- Get the latest maps and know the metric system. If you don’t know where you are going, how far it is to get there, or what the speed requirements are you are at a disadvantage. Going too slow or too fast, and not knowing what to expect on the roads ahead can create safety problems. Your car might have a GPS, but if you are going to less populated areas, or off the beaten path, those roads will not be registered in your device. You can’t buy a good map of Panama in Panama. Buy your map from Amazon before you come to Panama.
- Read up on the road laws and know the road culture of the country you are in. Stop signs and speed limits can be meaningless in some countries. It behooves you to take this fact seriously. In some countries like Thailand, the one with the larger vehicle pays for the damage, even if it’s not your fault. If a motorcycle driver runs into you, you are liable for the repair of his bike and his medical coverage. Be aware of your surroundings on the road. In Panama, the maximum speed is 100km or 60 miles an hour and it is strictly enforced. There could be police check points anywhere. The police will want to see your passport and driver’s license. They will check the entry stamp in your passport to make sure you have not overstayed your time in country as a tourist – which is a maximum of 90 days if you are driving.
- Avoid driving at night. Road cultures differ from country to country, and besides the fact that stop signs and speed limits can be meaningless in some countries, there are drivers who choose to turn their headlights off “to save battery power.” As astonishing as this might seem to you, it is often done, especially in rural areas. If you cannot see the car in front of you or the one behind you, this places your safety in jeopardy. If you are driving through a rural area at night, there can be cattle, donkeys, horses and other animals roaming the roadways. They are harder to see at night, and running into them is a rude surprise. I would add, try to avoid driving in the rain, especially hard rain, because it’s hard to see.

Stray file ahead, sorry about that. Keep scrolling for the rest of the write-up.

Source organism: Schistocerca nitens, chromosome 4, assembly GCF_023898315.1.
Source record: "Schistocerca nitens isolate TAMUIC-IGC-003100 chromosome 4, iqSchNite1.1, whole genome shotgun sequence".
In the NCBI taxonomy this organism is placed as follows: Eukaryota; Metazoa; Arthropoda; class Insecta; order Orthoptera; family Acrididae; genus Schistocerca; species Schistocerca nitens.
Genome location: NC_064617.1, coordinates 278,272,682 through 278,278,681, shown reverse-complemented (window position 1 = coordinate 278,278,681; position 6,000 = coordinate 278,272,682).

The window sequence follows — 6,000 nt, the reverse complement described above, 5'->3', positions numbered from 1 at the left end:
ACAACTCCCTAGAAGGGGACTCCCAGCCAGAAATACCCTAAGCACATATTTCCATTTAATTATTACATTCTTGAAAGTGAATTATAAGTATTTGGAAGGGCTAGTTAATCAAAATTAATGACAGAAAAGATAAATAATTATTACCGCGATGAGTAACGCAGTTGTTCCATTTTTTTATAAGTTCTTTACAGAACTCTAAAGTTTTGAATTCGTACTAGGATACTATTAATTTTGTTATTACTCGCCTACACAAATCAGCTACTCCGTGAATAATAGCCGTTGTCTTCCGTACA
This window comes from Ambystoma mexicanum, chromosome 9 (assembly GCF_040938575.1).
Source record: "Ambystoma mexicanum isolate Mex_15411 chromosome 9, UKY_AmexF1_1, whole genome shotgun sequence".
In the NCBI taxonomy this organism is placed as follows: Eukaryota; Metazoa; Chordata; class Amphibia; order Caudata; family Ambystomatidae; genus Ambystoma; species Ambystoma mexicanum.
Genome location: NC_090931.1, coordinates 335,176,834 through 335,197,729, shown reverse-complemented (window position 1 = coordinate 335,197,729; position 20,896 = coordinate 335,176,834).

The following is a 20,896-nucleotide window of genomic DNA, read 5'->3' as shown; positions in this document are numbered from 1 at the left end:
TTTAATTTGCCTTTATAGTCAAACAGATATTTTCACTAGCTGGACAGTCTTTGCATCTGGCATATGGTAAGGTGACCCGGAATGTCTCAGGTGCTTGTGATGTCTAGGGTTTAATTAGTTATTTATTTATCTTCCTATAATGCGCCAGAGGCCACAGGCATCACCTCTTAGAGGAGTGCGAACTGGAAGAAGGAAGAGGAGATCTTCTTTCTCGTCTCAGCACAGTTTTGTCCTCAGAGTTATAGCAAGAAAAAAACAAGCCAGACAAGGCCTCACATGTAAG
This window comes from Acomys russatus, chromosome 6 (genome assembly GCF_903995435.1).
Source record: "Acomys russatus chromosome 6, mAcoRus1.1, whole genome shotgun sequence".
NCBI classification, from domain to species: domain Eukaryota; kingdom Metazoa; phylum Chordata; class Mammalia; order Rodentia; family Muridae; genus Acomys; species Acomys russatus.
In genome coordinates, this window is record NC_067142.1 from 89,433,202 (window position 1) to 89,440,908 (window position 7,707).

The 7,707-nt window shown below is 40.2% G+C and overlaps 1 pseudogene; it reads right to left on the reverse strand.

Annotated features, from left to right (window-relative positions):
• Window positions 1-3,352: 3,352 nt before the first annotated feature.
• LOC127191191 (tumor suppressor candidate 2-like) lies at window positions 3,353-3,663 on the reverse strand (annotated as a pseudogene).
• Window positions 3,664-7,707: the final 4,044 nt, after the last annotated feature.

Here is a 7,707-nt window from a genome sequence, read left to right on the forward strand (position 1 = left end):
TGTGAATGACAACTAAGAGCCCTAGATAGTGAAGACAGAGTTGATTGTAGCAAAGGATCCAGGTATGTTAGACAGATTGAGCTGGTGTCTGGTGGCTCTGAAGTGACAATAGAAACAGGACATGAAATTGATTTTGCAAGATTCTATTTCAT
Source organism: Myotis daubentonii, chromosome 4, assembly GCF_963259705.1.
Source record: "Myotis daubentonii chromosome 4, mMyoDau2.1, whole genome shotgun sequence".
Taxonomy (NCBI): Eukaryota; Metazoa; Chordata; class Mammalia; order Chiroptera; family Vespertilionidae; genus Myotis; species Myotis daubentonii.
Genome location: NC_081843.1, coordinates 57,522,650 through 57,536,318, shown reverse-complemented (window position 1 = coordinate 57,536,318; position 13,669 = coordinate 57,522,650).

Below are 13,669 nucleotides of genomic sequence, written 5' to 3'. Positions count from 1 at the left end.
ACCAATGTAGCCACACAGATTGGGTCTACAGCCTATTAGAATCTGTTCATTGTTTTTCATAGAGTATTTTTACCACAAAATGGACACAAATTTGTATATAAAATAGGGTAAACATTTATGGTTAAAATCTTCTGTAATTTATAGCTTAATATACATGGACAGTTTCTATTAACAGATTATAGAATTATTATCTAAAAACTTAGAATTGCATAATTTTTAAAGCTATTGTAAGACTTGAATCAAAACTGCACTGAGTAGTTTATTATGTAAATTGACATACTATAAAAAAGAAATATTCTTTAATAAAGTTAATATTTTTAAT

- Lack of enforcement and bribery are commonplace in many countries. This may or may not be to your advantage. Especially, if you have an accident with a local driver whose brother is the mayor or police chief! Try to keep your cool in any situation. Demanding, screaming and the flailing of arms will only place you lower on the totem pole of getting anything done in your favor. Don’t assume you have rights. Remember, you are in a foreign country. Move the situation forward with politeness and respect, and take care of your complaints later. If you get a ticket in Panama, you’ll have to go back to that province to pay the ticket. Do not drink and drive, or use your cell phone while driving.
- Don’t be afraid to use your horn. Americans are among the most polite drivers in the world, but it gets them in trouble. In many countries, using the car’s horn is a normal function of driving and is a form of communication. Using your horn can be effective in reducing crashes. Always toot your horn when you are passing someone on a road in Panama.
- Use public transport as often as possible. Public transport is often very good in foreign countries. Bus, air, ferry or rail passes make traveling from place to place affordable and less stressful than renting a car and having to remember on which side of the road to drive. You won’t have to be responsible for the vehicle’s safety or fret about where the next fuel station is. You can catch a snooze, watch captivating scenery or read a book while being transported to your next location. Public buses are readily available and very affordable in Panama. Uber is available in Panama City.
Relax and enjoy yourself!